Community Matters readers — I haven’t disappeared; it’s been a busy last month. First there was the Trust’s 12th Annual Historic House Tour on Sept. 24 which I am delighted to report as extremely successful. To the house tour guests and to the sponsors who support historic preservation and make the annual tour possible, we say thank you. And a special thank you to the historic homeowners for opening their homes to the public – the historic homes really are the stars on house tour day!
Following the house tour, my husband and I went to our 100-yr. old house on Port Royal Island, SC for a few days. On the intercostal waterways, the Sea Islands are located between Charlestown, SC and Savannah, GA, close to Beaufort, SC and Hilton Head. We stayed on the island until Hurricane Matthew forced our evacuation and then spent the next 4 days wondering if our house survived. Although the area endured major destruction and many folks suffered great loss, I am happy to report that our house remained standing. We did suffer some roof damage and are now maneuvering through the insurance process.
After returning from SC, my focus shifted to ‘Puttin’ on the Ritz … A Party in the Yard’ – a celebration of the Fritz family and the 153 years of the William H. Fritz Lumber Company in Berwyn on Saturday, Oct. 22, 7-11 PM. The property’s new owner Eadeh Enterprises is the presenting sponsor for the event — Company president Stacey Ballard has enthusiastically supported the event and the celebration of the Fritz family. On behalf of the Tredyffrin Historic Preservation Trust, we are excited to honor the contributions of the Fritz family to the community. Guests will enjoy great food, live music and live & silent auctions plus the opportunity to walk the property for one last time. It really will be an evening to remember, tickets are available at www.tredyffrinhistory.org .
Here’s another historic preservation update — John Zaharchuk, owner of Summit Realty Advisors invited me to a meeting a few weeks ago with himself and Heckendorn Shiles Architects. Summit Realty is the developer for the CVS project at the Covered Wagon Inn site in Strafford. With restoration plans and drawings now in place, it was a privilege to see the PowerPoint presentation for the Covered Wagon Inn along with samples of proposed materials. In a word – WOW. I was truly impressed at their enthusiasm and with the level of preservation detail planned for the 18th century inn. Yes, we will have a CVS pharmacy on the property but the Main Line landmark is saved (and restored!) in the process! Thank you John Zaharchuk and Heckendorn Shiles!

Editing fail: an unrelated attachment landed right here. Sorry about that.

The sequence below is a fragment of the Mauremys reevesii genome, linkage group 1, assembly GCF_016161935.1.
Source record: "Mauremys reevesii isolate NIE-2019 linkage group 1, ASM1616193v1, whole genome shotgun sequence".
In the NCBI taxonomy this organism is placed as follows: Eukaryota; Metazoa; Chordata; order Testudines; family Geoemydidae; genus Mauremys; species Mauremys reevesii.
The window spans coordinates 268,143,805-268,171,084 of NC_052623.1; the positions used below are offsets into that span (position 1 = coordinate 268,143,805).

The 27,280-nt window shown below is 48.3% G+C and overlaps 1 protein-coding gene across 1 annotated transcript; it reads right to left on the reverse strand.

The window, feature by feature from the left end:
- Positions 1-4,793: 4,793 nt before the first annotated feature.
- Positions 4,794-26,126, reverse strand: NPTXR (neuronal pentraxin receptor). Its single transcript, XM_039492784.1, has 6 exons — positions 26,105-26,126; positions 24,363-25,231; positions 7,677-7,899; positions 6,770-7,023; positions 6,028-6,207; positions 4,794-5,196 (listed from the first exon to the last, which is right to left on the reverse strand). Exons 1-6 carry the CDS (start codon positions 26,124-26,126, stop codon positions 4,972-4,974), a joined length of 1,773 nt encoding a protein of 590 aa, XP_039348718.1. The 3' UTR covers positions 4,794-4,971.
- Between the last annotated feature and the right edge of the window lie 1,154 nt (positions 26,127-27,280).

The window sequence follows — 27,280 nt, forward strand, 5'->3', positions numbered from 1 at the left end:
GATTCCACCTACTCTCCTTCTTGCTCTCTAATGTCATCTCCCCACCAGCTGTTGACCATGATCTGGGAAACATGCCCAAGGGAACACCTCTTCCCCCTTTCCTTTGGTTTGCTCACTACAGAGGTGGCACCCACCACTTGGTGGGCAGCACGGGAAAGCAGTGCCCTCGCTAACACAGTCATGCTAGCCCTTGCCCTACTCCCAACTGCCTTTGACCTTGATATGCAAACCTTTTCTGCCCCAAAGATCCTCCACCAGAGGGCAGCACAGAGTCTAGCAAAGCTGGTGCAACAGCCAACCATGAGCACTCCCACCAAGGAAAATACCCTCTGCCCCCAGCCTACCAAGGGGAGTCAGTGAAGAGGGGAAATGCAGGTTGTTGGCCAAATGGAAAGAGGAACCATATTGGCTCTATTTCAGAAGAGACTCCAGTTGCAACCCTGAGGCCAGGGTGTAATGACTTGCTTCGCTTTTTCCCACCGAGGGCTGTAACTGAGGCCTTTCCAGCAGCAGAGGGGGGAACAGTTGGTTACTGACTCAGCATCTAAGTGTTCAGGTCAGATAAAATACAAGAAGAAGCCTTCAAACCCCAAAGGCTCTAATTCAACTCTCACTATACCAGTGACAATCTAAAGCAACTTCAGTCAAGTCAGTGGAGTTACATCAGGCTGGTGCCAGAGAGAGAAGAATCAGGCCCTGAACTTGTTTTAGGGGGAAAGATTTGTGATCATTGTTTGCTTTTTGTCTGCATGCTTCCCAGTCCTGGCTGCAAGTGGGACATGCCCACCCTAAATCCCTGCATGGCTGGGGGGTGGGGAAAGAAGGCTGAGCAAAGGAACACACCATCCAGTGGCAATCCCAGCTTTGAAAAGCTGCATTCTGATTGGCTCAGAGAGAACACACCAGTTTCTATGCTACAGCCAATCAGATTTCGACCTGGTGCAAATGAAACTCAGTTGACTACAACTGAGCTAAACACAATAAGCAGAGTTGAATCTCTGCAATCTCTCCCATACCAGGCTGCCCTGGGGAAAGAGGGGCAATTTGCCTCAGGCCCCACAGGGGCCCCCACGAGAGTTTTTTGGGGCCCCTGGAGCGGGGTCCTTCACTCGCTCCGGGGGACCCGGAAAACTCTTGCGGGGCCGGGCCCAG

Supervisor and school district meetings continue and I appreciate the diligence of my friend Ray Clarke to attend, especially given my absence of late.
Ray reports that the TE School District finance meeting this week was particularly lively and offered the following three topics of note for me to share. I hope that you will take the time to review Ray’s remarks and offer your own comments. As always, thank you Ray —-
- Substitute teacher daily rates. TE is at the low end of the rates paid by our regional peers, and the fill rates for vacancies are down in the 80% decile from last year’s 90%. This is a nationwide issue and reflective of lower teacher graduation numbers. The Committee agreed to the Administration request to match the rate paid by Lower Merion (not the best comparison?), which would make our starting rate of $115/day higher than 10 of the 13 peers benchmarked.
- Bond advance refunding. Lots of technical issues here, but a notable bottom line: the Committee is recommending that the Board approve next Monday the parameters of a bond issuance, even though our long-time bond counsel, Saul Ewing, disagrees with the investment banker (not the district’s Fiduciary) about the IRS rules, the structuring of the issue and, as a consequence, the savings. Between now and Monday the District is going to shop for a counsel to give a more favorable opinion to approve 10 year debt service savings of at least $500,000 and hopefully over $1 million.
- Budgeting. There was initial discussion of a proposal to replace the (now accepted, I guess) surplus budgeting of prior years with a specific “above-the-line” (ie: in the tax base) appropriation for capital expenditure. At current capital spending levels of $6-7 million a year and 75% funding by borrowing this would phase in an expense item of over $1.5 million a year. A number of assumptions in this:
a) that budgeting will henceforth be accurate
b) that current taxpayers should pay an assigned percentage (of whatever size) of capital expenditures benefiting future students
c) that current residents should pay anything while the General Fund Balance contains $32 million of current taxpayer money, including $5 million already committed for capital projects and over $9 million for PSERS (for which the district can and does tax every year).
There are really important issues in all of this, and I hope that residents can find some time assess the pros and cons and let the Board know their opinion.